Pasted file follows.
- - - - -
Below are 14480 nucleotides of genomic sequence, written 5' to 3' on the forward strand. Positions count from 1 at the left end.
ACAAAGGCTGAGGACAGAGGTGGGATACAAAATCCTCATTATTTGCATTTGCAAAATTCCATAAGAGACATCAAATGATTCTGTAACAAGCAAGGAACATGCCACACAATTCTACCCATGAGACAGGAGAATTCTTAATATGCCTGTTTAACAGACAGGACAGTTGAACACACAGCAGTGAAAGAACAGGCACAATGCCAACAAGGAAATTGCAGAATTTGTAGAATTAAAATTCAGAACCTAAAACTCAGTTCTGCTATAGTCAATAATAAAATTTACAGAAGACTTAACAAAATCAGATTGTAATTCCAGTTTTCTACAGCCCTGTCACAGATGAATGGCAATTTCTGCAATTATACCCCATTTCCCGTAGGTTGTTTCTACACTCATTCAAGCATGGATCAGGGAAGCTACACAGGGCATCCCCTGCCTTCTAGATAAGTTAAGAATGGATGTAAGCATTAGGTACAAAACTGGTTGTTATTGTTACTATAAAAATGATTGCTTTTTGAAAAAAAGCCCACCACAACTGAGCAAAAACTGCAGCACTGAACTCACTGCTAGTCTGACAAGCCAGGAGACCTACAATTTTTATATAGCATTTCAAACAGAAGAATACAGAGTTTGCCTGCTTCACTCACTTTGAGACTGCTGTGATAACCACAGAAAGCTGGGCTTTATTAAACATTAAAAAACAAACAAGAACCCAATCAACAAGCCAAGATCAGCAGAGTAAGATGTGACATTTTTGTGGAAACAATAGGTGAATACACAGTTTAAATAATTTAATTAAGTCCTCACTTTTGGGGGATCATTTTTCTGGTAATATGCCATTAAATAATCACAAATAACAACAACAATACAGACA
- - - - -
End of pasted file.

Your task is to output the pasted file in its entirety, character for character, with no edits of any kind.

Below are 14480 nucleotides of genomic sequence, written 5' to 3' on the forward strand. Positions count from 1 at the left end.
ACAAAGGCTGAGGACAGAGGTGGGATACAAAATCCTCATTATTTGCATTTGCAAAATTCCATAAGAGACATCAAATGATTCTGTAACAAGCAAGGAACATGCCACACAATTCTACCCATGAGACAGGAGAATTCTTAATATGCCTGTTTAACAGACAGGACAGTTGAACACACAGCAGTGAAAGAACAGGCACAATGCCAACAAGGAAATTGCAGAATTTGTAGAATTAAAATTCAGAACCTAAAACTCAGTTCTGCTATAGTCAATAATAAAATTTACAGAAGACTTAACAAAATCAGATTGTAATTCCAGTTTTCTACAGCCCTGTCACAGATGAATGGCAATTTCTGCAATTATACCCCATTTCCCGTAGGTTGTTTCTACACTCATTCAAGCATGGATCAGGGAAGCTACACAGGGCATCCCCTGCCTTCTAGATAAGTTAAGAATGGATGTAAGCATTAGGTACAAAACTGGTTGTTATTGTTACTATAAAAATGATTGCTTTTTGAAAAAAAGCCCACCACAACTGAGCAAAAACTGCAGCACTGAACTCACTGCTAGTCTGACAAGCCAGGAGACCTACAATTTTTATATAGCATTTCAAACAGAAGAATACAGAGTTTGCCTGCTTCACTCACTTTGAGACTGCTGTGATAACCACAGAAAGCTGGGCTTTATTAAACATTAAAAAACAAACAAGAACCCAATCAACAAGCCAAGATCAGCAGAGTAAGATGTGACATTTTTGTGGAAACAATAGGTGAATACACAGTTTAAATAATTTAATTAAGTCCTCACTTTTGGGGGATCATTTTTCTGGTAATATGCCATTAAATAATCACAAATAACAACAACAATACAGACA